August 2, 2007

Why I Want a Wife

Judy Brady uses the art of sarcasm through a list to drive home a point of how women were viewed by society during the 1950's and 1960's. I feel she uses the ideas expoused in her essay very well in regards to persuading the reader at the very end that women were merely thought of as child bearers and spouses who supported their husbands and the house. In some ways Brady actually gives a bit of appeal at least to the male gender that having a wife gives all these wonderful things. I find the list approach in this case works quite well as it appeals to the ethos or emotionally context of the reader. And in this case the appeal to ethos is important because when talking about a martial relationship emotional context is a big issue. According to Brady, a wife during this time is like having a super adminstrative assistant who does all of the tedious work and attends to her spouses every need.

In playing on every stereotype of what a wife should be, Blume is able to persuade her reader that being the wife is not all that it is cracked up to be and that they are in fact second class citizens. Although this list is probably an extreme view of how a typical wife is treated during this era, it is fairly accurate assement of how they are viewed in regards to gender role they play in a family unit. In this case the context and sheer size of her list gave it good ground for being a solid persuasive essay.

July 17, 2007

Nickled and Dimed a Writer's Story

I found Barbara Ehrenreich's Nickel and Dimed a great piece on what is wrong with the so called "American Dream." Her take on working on nearly minimum wage in low end labor or service jobs as insightful indictment on what the American Dream is about in a highly sophisticated capitalist culture. What I found most interesting was not so much the jobs she worked (at least the ones she described through Chapter 1), but what she unearthed about the application and interviewing process. One of these said gems was when she applied to many entry level jobs that had applications or help wanted signs such as Winn-Dixie, Best Western, a bed and breakfeast, etc.. Only to find out that they do this on a continous basis even when an opening does not exist due to the nature of their labor market which has a short expectancy. Ehrenreich was orginally outragged upon finding out that she had not received any responses to her applications despite being well qualified. It was upon further investigation that she found out the underlying current that existed in this low end job market, which was that the employers always ran help wanted and accepted applications to keep a pool of secondary candidates available since their job market was cylical. I found that facinating because in most cases when writers discusses a particular subject such as ones ability to survive on a miniscue wage they ponder about the socio-economic ills of capitalist society. This piece of information I have not seen explored in any other article about this subject.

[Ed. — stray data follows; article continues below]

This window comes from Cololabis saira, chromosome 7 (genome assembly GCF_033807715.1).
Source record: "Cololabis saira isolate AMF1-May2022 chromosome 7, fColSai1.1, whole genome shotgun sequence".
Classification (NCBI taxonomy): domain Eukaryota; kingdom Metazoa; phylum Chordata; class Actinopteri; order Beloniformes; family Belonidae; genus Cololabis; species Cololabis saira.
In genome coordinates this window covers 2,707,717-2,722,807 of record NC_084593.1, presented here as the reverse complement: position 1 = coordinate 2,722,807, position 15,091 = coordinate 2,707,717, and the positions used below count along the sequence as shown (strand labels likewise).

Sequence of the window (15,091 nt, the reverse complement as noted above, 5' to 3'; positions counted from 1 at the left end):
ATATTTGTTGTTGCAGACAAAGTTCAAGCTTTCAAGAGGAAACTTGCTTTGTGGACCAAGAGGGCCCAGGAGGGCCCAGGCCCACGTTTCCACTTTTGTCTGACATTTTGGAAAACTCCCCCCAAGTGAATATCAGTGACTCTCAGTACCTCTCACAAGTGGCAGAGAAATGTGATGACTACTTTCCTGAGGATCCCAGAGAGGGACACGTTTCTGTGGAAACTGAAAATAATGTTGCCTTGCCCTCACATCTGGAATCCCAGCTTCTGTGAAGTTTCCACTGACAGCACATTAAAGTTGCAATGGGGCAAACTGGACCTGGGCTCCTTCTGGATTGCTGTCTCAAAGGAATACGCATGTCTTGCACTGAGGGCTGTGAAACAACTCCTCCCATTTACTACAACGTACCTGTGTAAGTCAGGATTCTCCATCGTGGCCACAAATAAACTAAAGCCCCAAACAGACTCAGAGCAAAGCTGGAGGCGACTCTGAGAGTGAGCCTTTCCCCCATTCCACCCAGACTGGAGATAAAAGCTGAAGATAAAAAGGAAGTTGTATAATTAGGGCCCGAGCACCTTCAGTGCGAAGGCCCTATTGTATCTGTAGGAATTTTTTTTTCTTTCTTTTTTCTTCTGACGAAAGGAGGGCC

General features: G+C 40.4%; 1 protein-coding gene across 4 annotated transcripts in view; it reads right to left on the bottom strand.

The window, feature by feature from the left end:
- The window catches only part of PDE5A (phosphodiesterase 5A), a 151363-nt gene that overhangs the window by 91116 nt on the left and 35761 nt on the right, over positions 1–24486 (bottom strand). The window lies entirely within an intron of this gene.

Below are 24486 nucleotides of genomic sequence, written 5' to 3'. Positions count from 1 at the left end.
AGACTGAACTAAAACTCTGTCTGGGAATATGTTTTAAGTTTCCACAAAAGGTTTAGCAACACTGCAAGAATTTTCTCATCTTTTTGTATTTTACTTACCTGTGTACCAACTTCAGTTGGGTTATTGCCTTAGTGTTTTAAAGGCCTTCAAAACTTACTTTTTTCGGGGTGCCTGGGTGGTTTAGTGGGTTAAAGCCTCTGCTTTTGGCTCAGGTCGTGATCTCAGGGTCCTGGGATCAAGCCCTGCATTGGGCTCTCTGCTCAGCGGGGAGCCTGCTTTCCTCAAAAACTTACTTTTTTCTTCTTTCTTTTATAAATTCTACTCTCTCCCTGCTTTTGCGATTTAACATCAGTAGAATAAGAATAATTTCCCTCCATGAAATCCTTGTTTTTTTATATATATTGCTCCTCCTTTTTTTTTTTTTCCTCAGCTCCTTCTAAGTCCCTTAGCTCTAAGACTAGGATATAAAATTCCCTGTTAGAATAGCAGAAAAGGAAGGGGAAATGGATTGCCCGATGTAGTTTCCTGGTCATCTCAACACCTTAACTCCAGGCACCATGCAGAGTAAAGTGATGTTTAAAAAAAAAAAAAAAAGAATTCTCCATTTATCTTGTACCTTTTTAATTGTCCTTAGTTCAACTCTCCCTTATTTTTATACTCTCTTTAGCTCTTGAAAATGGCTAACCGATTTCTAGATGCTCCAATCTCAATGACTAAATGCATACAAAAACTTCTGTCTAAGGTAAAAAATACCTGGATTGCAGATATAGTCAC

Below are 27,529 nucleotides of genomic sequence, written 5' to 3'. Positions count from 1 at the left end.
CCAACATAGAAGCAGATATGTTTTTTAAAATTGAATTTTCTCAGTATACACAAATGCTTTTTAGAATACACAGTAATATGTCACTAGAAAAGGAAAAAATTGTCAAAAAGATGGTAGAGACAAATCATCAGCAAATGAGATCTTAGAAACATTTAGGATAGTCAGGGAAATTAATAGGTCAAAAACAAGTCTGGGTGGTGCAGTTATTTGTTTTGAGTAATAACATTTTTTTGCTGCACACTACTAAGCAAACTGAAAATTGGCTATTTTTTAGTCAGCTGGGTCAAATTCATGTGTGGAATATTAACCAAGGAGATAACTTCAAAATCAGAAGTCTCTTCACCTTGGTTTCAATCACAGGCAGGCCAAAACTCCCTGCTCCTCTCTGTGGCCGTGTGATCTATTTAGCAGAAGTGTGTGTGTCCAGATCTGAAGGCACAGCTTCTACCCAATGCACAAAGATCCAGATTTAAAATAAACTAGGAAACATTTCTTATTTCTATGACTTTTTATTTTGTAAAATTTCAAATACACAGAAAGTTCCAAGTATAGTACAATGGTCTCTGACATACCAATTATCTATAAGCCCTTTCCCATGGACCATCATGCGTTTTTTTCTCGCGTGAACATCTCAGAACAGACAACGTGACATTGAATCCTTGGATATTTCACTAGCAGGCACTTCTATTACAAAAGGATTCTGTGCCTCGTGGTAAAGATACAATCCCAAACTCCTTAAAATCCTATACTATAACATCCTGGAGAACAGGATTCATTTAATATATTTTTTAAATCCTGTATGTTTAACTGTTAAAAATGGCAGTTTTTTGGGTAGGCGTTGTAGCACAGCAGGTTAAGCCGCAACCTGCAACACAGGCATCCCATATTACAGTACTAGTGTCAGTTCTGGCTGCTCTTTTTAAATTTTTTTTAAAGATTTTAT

The other parts of her trials and tribulations I found interesting as well. I can't imagine that working as a waitress in a dinner would not have a little bit of humor and interest to it as human story. Although this is toil, sitcoms such as Al's Dinner" and "Cheers," were built on the stories of customers, waitresses, and bartenders. Her introduction where she gives the reader a backdrop as to her motivation helped give us a sense as to the direction she is going as a writer and allowed us to understand some of her quirkeness as to why she would take on such a project. Any time you open an intro with eating lunch at a $30 per plate French cafe and talk about plunging into doing a reflective story on being a low waged earner yourself gets the attention of the reader. So far I also enjoyed the fact that she is telling a story of what it is like living in this world of a low wage worker without lecturing on the social ills that produce such an environment. She even makes a wisecrack to herself promising not to take on a "Marxist," view of American society as takes on this project.

As we move further in this class I have began to look at our reading assignments more analytically and I have tried to emulate some of the strategies into my own writing. I plan to take what I consider Ehrenreich's fresh take on working near poverty level into my own paper. The ability to write something unique and enriching is what I find seperates a great story or essay from an average one. I hope the rest of Ehrenreich's story brings some more insight not written about or looked into.

July 10, 2007

Cop Killer and Deracialization of Lyrics

Sieving's article on the controversy over Ice T's song "Cop Killer," gave the reader a fresh perspective on why Ice T's message on racial differences failed. Ice T's song although not techinally rap, it was released as a rock song on Ice T's album Body Count. However, it was seen by many in media and the public as a rap song by a ganster rapper telling people to be violent towards law enforcement. It was released during a politically charged time in 1992 with a presidental election and the wake of the largest race riots in over 20 years in Los Angeles over the Rodney King beating. Sieving accurately pointed out that Ice T's message really wasn't about simply inflicting harm to law enfourcement, but was more about an indicment about black culture in the wake of economic and political subjecation.

When this issue become a political charged in the American media and culture, Sieving pointed out that Ice T and those around him chose the wrong path in defending or countering the arguement about the message of "Cop Killer." Because they failed to address the underlying racial component of the song, Ice T and Time Warner lost the ability to defend the artistic message of the song and its underlying tones about racial inharmony in urban areas. Instead, they looked at as protecting Ice T's first amendment rights.